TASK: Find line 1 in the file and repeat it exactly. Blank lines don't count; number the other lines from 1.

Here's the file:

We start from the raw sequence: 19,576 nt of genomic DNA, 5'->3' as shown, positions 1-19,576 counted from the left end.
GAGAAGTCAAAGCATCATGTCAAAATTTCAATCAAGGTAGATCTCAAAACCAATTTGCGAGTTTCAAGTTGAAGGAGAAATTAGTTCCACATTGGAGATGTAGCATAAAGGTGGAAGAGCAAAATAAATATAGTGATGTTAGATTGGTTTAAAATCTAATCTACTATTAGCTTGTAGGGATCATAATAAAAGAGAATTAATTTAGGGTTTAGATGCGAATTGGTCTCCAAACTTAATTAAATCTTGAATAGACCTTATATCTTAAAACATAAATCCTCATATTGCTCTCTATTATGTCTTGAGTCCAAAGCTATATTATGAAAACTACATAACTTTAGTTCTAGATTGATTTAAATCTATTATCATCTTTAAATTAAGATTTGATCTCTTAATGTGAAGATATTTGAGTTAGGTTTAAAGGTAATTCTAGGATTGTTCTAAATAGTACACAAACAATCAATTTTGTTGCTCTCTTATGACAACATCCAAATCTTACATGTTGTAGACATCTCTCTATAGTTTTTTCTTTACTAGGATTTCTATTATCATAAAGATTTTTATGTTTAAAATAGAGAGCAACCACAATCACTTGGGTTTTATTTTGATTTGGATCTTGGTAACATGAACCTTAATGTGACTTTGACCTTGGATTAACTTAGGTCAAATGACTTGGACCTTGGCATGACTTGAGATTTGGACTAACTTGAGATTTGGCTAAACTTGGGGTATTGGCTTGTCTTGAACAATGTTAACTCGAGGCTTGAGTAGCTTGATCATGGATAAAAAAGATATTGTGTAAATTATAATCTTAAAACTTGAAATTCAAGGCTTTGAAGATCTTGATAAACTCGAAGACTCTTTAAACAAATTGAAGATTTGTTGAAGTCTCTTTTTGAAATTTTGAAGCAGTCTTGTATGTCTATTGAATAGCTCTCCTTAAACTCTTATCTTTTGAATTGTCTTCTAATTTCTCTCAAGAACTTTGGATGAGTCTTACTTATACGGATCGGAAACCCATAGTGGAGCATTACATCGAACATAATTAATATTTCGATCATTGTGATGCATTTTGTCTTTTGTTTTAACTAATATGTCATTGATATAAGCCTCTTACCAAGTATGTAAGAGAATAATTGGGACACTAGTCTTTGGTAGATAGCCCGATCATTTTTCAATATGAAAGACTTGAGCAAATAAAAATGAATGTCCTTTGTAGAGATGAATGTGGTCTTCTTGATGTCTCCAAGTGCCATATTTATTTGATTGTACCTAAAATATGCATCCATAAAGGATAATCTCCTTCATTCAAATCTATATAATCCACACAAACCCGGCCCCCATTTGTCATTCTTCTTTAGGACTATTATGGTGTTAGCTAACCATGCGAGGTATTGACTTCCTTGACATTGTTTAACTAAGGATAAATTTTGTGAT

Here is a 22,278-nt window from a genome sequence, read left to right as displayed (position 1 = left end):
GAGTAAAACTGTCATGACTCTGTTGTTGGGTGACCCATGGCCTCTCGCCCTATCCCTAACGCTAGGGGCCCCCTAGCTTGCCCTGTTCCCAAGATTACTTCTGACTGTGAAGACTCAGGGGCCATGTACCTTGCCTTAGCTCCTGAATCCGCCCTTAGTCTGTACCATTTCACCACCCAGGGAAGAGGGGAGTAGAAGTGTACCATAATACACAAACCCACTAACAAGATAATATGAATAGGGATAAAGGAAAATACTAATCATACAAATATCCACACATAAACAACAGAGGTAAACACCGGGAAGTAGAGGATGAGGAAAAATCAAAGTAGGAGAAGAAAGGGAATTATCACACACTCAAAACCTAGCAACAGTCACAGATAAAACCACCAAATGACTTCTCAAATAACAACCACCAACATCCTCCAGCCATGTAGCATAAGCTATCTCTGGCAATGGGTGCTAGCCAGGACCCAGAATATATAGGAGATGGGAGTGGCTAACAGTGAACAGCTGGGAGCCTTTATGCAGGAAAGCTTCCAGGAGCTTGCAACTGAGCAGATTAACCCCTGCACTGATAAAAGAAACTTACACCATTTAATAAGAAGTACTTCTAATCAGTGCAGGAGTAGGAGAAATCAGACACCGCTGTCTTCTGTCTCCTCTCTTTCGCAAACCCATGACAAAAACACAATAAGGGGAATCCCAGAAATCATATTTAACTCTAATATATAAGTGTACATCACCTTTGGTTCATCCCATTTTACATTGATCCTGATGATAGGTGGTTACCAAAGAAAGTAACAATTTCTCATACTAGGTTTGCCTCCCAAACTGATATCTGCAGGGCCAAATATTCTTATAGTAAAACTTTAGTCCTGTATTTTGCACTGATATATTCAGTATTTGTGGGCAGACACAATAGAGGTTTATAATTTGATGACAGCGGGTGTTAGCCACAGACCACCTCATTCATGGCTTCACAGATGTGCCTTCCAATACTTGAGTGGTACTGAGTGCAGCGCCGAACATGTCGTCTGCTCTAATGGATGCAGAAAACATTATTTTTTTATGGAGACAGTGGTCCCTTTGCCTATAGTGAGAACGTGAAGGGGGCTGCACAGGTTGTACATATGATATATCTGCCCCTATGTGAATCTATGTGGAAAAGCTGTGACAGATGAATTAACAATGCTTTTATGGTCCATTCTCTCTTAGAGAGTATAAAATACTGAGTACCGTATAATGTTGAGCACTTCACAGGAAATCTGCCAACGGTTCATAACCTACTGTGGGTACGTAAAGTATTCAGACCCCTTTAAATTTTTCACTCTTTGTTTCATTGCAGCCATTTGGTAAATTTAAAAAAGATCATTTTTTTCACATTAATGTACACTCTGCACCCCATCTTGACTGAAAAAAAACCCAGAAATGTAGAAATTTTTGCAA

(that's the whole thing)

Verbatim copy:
We start from the raw sequence: 19,576 nt of genomic DNA, 5'->3' as shown, positions 1-19,576 counted from the left end.